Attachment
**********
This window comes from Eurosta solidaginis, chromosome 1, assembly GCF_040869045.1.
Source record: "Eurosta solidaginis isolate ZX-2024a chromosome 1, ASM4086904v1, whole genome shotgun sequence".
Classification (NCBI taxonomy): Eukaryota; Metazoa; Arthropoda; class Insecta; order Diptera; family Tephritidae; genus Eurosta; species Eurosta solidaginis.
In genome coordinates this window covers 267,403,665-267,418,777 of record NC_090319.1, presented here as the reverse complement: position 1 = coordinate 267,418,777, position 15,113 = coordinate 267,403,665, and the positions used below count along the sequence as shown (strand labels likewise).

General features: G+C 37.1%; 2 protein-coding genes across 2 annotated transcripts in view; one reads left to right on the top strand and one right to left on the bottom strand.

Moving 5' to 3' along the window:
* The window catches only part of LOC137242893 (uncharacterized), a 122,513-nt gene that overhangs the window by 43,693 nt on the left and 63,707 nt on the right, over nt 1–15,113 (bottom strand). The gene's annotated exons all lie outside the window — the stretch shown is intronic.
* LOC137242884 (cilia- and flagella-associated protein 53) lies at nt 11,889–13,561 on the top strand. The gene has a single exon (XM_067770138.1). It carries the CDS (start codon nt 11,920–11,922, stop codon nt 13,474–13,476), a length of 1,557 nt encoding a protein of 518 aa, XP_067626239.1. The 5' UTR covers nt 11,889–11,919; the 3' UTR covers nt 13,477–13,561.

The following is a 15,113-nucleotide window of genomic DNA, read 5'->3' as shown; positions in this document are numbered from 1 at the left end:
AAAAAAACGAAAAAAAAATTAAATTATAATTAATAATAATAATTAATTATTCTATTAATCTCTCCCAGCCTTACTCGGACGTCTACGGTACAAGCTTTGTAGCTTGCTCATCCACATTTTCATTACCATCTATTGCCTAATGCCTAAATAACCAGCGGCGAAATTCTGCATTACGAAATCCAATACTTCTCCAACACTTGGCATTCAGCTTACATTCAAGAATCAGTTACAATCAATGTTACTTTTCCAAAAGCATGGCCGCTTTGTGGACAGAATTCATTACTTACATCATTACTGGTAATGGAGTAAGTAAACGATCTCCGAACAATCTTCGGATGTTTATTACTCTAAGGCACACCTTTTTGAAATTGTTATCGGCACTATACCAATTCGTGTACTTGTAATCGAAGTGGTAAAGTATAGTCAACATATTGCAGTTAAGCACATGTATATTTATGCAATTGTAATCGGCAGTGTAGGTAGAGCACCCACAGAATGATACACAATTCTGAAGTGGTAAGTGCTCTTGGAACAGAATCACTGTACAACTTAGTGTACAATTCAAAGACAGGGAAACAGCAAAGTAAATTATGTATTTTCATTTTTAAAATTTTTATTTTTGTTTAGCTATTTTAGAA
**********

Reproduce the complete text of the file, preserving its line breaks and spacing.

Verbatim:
This window comes from Eurosta solidaginis, chromosome 1, assembly GCF_040869045.1.
Source record: "Eurosta solidaginis isolate ZX-2024a chromosome 1, ASM4086904v1, whole genome shotgun sequence".
Classification (NCBI taxonomy): Eukaryota; Metazoa; Arthropoda; class Insecta; order Diptera; family Tephritidae; genus Eurosta; species Eurosta solidaginis.
In genome coordinates this window covers 267,403,665-267,418,777 of record NC_090319.1, presented here as the reverse complement: position 1 = coordinate 267,418,777, position 15,113 = coordinate 267,403,665, and the positions used below count along the sequence as shown (strand labels likewise).

General features: G+C 37.1%; 2 protein-coding genes across 2 annotated transcripts in view; one reads left to right on the top strand and one right to left on the bottom strand.

Moving 5' to 3' along the window:
* The window catches only part of LOC137242893 (uncharacterized), a 122,513-nt gene that overhangs the window by 43,693 nt on the left and 63,707 nt on the right, over nt 1–15,113 (bottom strand). The gene's annotated exons all lie outside the window — the stretch shown is intronic.
* LOC137242884 (cilia- and flagella-associated protein 53) lies at nt 11,889–13,561 on the top strand. The gene has a single exon (XM_067770138.1). It carries the CDS (start codon nt 11,920–11,922, stop codon nt 13,474–13,476), a length of 1,557 nt encoding a protein of 518 aa, XP_067626239.1. The 5' UTR covers nt 11,889–11,919; the 3' UTR covers nt 13,477–13,561.

The following is a 15,113-nucleotide window of genomic DNA, read 5'->3' as shown; positions in this document are numbered from 1 at the left end:
AAAAAAACGAAAAAAAAATTAAATTATAATTAATAATAATAATTAATTATTCTATTAATCTCTCCCAGCCTTACTCGGACGTCTACGGTACAAGCTTTGTAGCTTGCTCATCCACATTTTCATTACCATCTATTGCCTAATGCCTAAATAACCAGCGGCGAAATTCTGCATTACGAAATCCAATACTTCTCCAACACTTGGCATTCAGCTTACATTCAAGAATCAGTTACAATCAATGTTACTTTTCCAAAAGCATGGCCGCTTTGTGGACAGAATTCATTACTTACATCATTACTGGTAATGGAGTAAGTAAACGATCTCCGAACAATCTTCGGATGTTTATTACTCTAAGGCACACCTTTTTGAAATTGTTATCGGCACTATACCAATTCGTGTACTTGTAATCGAAGTGGTAAAGTATAGTCAACATATTGCAGTTAAGCACATGTATATTTATGCAATTGTAATCGGCAGTGTAGGTAGAGCACCCACAGAATGATACACAATTCTGAAGTGGTAAGTGCTCTTGGAACAGAATCACTGTACAACTTAGTGTACAATTCAAAGACAGGGAAACAGCAAAGTAAATTATGTATTTTCATTTTTAAAATTTTTATTTTTGTTTAGCTATTTTAGAA